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Thread: replacement windows and insulation for attic question

  1. #1

    replacement windows and insulation for attic question

    Hi:

    Going to be replacing some old windows in my house and need some suggestions as to which brands are good. The windows will be replacement windows and I will be getting all double-hung windows. The 2nd question I have pertains to attic insulation. I want to have my attic insulated with some blown-in insulation. How much insulation would be enough for an attic? Don't know if this matters, but my house was built around 1870 and has plank walls on the outside of the house underneath the sideing instead of regular plywood. Thanks for any suggestions.

    Bob

  2. #2
    Join Date
    Feb 2003
    Location
    Collin County Texas
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    2,417
    Hi Bob. Regarding the insulation, since you didn't say what part of the country you are in, I am going to guess that you are in the northeast. In cold country the recommendation is R-40 for attics. Blown in fiberglass is the most common and probably the least costly. Fiberglass has an R value of about 3.2 per inch depth. Hence, I would go with about 14 inches for nearly R-45.

    Two important things regarding insulation, first you can never have too much, and second it must be dry to be effective. Wet insulation is next to no insulation. This means that you need ventilation in your attic YEAR ROUND. Some people think they are "helping themselves" by closing up the attic in the winter. By closing up the attic in the winter you are trapping the moisture which infiltrates from the heated space below. The moisture in turn decreases the effectiveness of the insulation.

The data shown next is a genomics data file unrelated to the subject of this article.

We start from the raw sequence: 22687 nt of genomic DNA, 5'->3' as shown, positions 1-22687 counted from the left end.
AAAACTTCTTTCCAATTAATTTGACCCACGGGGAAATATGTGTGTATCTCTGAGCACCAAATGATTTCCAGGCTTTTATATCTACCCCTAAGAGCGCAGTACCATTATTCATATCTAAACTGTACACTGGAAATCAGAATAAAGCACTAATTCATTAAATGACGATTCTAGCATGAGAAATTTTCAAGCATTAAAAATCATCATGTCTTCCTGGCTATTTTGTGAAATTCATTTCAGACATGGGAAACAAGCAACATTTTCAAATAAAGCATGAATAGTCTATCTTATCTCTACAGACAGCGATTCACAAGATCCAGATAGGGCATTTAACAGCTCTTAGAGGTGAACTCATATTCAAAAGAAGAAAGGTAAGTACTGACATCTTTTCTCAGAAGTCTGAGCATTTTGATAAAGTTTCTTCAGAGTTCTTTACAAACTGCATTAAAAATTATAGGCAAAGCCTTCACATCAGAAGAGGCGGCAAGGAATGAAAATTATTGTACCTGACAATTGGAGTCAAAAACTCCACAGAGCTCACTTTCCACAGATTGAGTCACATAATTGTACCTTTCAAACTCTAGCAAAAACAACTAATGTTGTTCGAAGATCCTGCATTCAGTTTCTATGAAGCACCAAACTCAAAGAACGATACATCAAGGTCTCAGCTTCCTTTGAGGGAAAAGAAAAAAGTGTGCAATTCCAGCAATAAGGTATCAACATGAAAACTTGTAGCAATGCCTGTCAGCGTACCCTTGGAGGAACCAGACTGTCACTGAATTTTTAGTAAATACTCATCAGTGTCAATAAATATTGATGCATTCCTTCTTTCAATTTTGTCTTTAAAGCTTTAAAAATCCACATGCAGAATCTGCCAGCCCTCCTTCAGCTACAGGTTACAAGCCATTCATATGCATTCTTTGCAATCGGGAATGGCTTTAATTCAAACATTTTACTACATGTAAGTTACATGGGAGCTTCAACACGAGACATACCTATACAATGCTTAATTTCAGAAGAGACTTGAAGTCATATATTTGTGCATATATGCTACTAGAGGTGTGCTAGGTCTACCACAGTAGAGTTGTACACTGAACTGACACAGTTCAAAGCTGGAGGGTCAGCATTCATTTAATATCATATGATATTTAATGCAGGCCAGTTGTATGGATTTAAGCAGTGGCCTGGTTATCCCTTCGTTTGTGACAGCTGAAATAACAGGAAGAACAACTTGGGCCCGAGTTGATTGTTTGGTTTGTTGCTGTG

Regarding the windows, the most important part is to have thermo-pane windows. It is even better to have the "low E" thermo-pane that will lessen the transfer of radiant heat from outside to inside in the summer, and also help keep heat in the house in the winter. Most of your better window manufacturers will have "low E" windows. When we built our home, I used Marvin windows throughout. In the heat of a Texas summer, you can put your hand on the carpet where the sun is shinning, and you can't feel any heat.

    One, last thought. You mentioned attic insulation, how about wall insulation! There are several types of insulation that can be blown into the walls of a house from the attic by drilling through the top wall plate. I would certainly check into the possibility....
    Best Regards, Ken

  3. #3
    Join Date
    Feb 2003
    Location
    Oak Harbor, Whidbey Island, WA
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    2,550
    I used to work in the insulation industry.

    CELLULOSE IS NOT A GOOD OPTION.

    It looses is fire retardant ability in approximately 5 years then is is just nothing more than ground up paper.

    We vacuumed cellulose out of buildings the you could drop a match on & whoosh it would be gone in an instant. If you value your home, shop & family's life DON'T USE CELLULOSE. This is something we proved over & over & over again over the last 30 years. We had cellulose representatives come & try & sell us on using cellulose & we always politely listened to them & then gave them a demonstration by removing some cellulose from our vacuum truck & explaining to them it was over 5 years old & then dropping a match on it whoosh it was gone & the cellulose representative would quietly leave just as fast without saying much more than I guess I don't have a very good product to sell do I.

    I flat don't care what the cellulose industry tries to tell you, I don't believe them & you shouldn't either.